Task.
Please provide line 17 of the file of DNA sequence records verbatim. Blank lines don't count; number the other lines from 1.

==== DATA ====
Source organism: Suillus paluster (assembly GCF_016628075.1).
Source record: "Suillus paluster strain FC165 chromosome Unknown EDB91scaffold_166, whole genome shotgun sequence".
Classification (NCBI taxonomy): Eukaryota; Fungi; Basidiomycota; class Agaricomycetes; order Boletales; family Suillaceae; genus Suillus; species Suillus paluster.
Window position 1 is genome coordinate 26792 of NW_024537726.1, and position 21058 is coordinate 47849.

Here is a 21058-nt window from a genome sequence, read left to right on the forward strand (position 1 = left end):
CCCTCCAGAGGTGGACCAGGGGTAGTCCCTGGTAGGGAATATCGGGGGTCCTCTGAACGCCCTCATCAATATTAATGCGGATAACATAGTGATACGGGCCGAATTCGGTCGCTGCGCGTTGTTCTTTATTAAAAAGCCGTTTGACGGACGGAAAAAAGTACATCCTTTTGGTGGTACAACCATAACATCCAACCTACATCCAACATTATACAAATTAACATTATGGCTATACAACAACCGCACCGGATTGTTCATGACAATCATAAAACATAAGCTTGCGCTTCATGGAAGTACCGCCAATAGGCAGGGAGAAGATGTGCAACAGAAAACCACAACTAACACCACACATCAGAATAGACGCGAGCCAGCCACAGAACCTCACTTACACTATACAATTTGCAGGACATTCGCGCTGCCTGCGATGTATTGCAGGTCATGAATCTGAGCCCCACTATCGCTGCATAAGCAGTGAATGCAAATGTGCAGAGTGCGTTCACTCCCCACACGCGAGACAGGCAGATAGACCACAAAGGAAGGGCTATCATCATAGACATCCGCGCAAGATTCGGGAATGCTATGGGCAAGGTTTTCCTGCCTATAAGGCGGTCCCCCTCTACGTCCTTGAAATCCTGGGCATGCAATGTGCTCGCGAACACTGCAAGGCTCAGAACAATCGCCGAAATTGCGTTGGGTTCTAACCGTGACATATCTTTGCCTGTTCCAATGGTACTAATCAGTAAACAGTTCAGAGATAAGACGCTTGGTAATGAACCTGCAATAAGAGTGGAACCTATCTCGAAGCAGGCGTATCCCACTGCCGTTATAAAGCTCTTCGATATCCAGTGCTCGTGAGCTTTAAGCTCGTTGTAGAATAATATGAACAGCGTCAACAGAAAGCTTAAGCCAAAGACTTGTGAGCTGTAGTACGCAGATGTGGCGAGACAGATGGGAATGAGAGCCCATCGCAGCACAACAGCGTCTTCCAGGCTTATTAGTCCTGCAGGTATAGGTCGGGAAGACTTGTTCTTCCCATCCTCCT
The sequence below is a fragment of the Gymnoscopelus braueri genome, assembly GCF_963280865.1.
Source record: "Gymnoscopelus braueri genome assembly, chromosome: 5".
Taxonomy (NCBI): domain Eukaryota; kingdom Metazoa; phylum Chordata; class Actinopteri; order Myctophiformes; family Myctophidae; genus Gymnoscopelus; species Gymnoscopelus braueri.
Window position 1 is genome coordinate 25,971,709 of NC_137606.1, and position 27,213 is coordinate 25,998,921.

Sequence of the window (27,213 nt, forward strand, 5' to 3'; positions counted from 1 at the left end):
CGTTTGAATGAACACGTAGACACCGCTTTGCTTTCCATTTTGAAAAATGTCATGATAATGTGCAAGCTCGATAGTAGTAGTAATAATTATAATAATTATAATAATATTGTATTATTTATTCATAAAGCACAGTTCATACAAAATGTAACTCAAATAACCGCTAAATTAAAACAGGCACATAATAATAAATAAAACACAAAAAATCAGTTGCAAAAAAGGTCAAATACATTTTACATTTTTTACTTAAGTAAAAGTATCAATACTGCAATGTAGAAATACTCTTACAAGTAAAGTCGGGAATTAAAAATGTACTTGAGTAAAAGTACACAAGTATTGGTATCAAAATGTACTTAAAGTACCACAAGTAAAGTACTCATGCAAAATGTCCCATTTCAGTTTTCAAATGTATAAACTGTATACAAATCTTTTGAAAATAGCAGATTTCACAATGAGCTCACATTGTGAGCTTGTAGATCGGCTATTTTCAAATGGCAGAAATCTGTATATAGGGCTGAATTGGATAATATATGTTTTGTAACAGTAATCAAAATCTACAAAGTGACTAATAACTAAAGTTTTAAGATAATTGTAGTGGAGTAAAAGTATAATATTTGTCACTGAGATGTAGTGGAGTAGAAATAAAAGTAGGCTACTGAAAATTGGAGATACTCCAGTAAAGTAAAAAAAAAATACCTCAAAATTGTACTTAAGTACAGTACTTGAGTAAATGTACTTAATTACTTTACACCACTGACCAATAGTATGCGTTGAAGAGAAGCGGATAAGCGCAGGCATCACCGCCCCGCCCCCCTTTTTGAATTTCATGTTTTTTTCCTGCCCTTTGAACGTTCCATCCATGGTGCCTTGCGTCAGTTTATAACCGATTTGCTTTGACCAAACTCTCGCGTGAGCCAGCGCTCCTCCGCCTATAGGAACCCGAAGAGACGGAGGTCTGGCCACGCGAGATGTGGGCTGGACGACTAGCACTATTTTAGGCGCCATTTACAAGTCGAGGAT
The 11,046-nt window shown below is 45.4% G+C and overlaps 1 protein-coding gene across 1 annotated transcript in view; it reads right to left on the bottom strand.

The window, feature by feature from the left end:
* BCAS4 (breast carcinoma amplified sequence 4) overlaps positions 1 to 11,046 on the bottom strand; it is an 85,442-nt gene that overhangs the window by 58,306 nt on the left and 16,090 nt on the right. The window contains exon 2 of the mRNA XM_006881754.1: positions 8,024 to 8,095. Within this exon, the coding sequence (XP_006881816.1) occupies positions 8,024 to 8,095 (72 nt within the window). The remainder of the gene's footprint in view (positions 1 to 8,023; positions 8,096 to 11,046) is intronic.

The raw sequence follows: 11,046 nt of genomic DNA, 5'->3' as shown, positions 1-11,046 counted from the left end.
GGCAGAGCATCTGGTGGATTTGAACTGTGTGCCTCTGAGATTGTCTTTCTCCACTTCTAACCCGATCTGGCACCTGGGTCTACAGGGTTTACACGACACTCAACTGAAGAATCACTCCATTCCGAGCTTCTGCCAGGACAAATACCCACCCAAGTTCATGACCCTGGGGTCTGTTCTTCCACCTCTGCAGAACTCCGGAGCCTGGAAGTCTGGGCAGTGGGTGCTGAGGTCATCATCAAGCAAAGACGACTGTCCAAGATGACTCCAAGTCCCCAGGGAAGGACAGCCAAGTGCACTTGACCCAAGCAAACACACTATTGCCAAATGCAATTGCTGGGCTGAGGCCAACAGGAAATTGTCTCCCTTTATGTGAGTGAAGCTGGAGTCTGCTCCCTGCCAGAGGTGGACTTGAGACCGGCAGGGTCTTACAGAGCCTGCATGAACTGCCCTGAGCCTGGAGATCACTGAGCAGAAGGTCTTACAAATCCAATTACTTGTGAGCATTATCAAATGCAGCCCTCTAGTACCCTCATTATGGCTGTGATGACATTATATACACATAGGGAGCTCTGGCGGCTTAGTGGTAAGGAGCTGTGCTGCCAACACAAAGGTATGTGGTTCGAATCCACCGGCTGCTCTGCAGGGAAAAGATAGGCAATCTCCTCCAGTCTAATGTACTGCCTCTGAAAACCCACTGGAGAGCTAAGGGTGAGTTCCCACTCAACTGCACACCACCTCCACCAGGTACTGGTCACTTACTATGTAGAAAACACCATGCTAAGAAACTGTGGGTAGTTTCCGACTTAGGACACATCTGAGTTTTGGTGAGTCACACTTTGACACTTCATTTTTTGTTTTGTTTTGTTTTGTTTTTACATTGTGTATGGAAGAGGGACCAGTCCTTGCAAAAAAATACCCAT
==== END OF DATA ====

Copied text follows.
GGCAGAGCATCTGGTGGATTTGAACTGTGTGCCTCTGAGATTGTCTTTCTCCACTTCTAACCCGATCTGGCACCTGGGTCTACAGGGTTTACACGACACTCAACTGAAGAATCACTCCATTCCGAGCTTCTGCCAGGACAAATACCCACCCAAGTTCATGACCCTGGGGTCTGTTCTTCCACCTCTGCAGAACTCCGGAGCCTGGAAGTCTGGGCAGTGGGTGCTGAGGTCATCATCAAGCAAAGACGACTGTCCAAGATGACTCCAAGTCCCCAGGGAAGGACAGCCAAGTGCACTTGACCCAAGCAAACACACTATTGCCAAATGCAATTGCTGGGCTGAGGCCAACAGGAAATTGTCTCCCTTTATGTGAGTGAAGCTGGAGTCTGCTCCCTGCCAGAGGTGGACTTGAGACCGGCAGGGTCTTACAGAGCCTGCATGAACTGCCCTGAGCCTGGAGATCACTGAGCAGAAGGTCTTACAAATCCAATTACTTGTGAGCATTATCAAATGCAGCCCTCTAGTACCCTCATTATGGCTGTGATGACATTATATACACATAGGGAGCTCTGGCGGCTTAGTGGTAAGGAGCTGTGCTGCCAACACAAAGGTATGTGGTTCGAATCCACCGGCTGCTCTGCAGGGAAAAGATAGGCAATCTCCTCCAGTCTAATGTACTGCCTCTGAAAACCCACTGGAGAGCTAAGGGTGAGTTCCCACTCAACTGCACACCACCTCCACCAGGTACTGGTCACTTACTATGTAGAAAACACCATGCTAAGAAACTGTGGGTAGTTTCCGACTTAGGACACATCTGAGTTTTGGTGAGTCACACTTTGACACTTCATTTTTTGTTTTGTTTTGTTTTGTTTTTACATTGTGTATGGAAGAGGGACCAGTCCTTGCAAAAAAATACCCAT